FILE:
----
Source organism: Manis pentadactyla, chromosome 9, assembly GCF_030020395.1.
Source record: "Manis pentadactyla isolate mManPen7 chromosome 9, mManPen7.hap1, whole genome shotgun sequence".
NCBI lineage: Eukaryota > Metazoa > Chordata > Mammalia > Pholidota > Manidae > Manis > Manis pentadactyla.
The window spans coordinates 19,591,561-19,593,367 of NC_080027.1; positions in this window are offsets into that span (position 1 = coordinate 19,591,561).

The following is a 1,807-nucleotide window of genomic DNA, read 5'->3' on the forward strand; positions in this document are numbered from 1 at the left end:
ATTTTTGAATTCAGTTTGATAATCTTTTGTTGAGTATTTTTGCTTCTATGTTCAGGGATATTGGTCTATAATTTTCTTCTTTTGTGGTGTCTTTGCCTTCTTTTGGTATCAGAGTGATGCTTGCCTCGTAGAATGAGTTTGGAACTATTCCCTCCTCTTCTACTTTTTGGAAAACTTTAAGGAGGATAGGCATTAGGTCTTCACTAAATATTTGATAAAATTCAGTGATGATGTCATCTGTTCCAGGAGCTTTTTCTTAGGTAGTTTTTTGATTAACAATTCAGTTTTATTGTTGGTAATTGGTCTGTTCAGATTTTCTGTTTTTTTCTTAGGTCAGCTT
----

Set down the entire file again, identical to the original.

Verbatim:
Source organism: Manis pentadactyla, chromosome 9, assembly GCF_030020395.1.
Source record: "Manis pentadactyla isolate mManPen7 chromosome 9, mManPen7.hap1, whole genome shotgun sequence".
NCBI lineage: Eukaryota > Metazoa > Chordata > Mammalia > Pholidota > Manidae > Manis > Manis pentadactyla.
The window spans coordinates 19,591,561-19,593,367 of NC_080027.1; positions in this window are offsets into that span (position 1 = coordinate 19,591,561).

The following is a 1,807-nucleotide window of genomic DNA, read 5'->3' on the forward strand; positions in this document are numbered from 1 at the left end:
ATTTTTGAATTCAGTTTGATAATCTTTTGTTGAGTATTTTTGCTTCTATGTTCAGGGATATTGGTCTATAATTTTCTTCTTTTGTGGTGTCTTTGCCTTCTTTTGGTATCAGAGTGATGCTTGCCTCGTAGAATGAGTTTGGAACTATTCCCTCCTCTTCTACTTTTTGGAAAACTTTAAGGAGGATAGGCATTAGGTCTTCACTAAATATTTGATAAAATTCAGTGATGATGTCATCTGTTCCAGGAGCTTTTTCTTAGGTAGTTTTTTGATTAACAATTCAGTTTTATTGTTGGTAATTGGTCTGTTCAGATTTTCTGTTTTTTTCTTAGGTCAGCTT